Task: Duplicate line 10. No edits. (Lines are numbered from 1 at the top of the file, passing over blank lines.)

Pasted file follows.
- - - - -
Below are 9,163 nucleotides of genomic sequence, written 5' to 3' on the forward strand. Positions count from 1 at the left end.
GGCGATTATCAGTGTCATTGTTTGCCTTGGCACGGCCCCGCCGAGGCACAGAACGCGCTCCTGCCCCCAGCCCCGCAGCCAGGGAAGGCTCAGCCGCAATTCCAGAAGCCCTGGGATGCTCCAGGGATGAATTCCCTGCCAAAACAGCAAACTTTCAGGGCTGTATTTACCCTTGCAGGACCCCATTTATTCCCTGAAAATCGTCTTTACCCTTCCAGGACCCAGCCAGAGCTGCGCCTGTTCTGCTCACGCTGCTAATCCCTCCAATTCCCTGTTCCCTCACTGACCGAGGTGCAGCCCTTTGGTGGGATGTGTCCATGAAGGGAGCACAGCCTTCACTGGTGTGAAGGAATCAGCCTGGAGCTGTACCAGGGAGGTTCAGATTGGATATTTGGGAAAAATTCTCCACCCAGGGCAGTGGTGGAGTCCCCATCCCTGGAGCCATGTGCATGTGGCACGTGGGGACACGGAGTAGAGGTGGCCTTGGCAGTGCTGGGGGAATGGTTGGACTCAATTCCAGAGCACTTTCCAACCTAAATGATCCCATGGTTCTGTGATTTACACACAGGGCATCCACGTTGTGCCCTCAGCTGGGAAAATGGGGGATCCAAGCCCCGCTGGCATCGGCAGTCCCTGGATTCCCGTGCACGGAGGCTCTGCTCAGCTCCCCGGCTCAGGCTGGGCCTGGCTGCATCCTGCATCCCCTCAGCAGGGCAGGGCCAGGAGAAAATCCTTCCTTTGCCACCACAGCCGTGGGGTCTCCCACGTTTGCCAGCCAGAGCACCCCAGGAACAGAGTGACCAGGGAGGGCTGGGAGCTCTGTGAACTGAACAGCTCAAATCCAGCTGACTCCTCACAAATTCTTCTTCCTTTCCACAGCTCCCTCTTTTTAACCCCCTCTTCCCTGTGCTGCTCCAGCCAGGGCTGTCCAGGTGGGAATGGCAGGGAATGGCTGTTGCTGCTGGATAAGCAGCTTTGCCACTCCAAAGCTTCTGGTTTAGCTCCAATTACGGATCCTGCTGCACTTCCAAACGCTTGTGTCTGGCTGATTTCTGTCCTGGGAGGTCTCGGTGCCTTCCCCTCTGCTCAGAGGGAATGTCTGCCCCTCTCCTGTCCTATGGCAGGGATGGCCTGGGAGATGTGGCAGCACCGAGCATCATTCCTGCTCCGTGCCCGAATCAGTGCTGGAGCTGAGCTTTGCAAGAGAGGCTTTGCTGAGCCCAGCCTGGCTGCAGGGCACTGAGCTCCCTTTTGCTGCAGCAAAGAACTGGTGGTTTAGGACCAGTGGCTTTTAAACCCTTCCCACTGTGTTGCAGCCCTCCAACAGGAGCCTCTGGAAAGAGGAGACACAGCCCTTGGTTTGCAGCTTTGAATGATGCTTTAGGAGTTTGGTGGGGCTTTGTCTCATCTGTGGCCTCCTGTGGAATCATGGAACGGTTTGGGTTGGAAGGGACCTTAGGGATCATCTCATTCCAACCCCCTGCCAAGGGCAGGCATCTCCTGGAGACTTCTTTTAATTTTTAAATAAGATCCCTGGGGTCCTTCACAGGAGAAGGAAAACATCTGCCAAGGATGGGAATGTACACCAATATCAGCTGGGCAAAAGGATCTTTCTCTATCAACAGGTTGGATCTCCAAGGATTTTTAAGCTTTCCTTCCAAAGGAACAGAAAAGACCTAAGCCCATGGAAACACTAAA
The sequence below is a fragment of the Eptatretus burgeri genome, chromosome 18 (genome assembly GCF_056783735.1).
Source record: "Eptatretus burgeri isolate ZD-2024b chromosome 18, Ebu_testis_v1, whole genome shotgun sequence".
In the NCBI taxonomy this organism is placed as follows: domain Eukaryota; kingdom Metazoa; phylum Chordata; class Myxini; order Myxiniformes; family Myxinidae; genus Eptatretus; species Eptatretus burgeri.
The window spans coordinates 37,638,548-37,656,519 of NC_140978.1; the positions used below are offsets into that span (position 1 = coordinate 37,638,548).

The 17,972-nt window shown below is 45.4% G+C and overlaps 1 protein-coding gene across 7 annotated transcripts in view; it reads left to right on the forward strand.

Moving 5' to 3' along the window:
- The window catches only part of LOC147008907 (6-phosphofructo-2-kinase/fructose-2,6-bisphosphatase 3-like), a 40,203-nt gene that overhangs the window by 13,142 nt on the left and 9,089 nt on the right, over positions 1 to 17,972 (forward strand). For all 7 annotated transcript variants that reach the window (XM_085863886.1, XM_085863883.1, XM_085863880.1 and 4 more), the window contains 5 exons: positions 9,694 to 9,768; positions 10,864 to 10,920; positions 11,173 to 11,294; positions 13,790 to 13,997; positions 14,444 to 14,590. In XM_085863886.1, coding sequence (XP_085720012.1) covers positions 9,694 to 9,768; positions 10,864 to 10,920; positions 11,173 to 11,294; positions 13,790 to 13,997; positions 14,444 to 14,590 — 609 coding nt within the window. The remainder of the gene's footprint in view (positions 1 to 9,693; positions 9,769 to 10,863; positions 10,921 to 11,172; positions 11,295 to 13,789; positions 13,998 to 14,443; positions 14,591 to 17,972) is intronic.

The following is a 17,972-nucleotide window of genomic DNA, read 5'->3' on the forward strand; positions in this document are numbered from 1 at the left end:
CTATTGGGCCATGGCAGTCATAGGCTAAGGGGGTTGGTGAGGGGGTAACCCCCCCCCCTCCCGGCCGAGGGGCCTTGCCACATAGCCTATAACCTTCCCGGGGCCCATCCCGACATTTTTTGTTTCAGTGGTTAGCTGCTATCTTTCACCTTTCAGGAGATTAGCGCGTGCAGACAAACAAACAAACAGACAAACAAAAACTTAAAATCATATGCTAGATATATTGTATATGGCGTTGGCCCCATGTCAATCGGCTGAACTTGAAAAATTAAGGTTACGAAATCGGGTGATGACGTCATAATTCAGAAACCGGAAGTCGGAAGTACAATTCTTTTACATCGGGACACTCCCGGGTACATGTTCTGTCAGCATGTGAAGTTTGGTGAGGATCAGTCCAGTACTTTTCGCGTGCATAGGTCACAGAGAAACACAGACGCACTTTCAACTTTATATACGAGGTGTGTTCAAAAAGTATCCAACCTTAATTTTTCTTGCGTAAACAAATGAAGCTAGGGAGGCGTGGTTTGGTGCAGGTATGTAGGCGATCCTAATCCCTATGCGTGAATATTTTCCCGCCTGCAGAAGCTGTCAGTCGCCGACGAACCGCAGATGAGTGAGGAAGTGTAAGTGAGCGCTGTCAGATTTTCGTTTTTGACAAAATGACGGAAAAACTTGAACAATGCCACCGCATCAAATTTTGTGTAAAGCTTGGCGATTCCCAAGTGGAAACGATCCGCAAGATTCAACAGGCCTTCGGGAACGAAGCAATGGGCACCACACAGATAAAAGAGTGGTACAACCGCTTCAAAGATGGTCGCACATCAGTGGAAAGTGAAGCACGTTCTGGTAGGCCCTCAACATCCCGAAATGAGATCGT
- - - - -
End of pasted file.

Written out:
The following is a 17,972-nucleotide window of genomic DNA, read 5'->3' on the forward strand; positions in this document are numbered from 1 at the left end: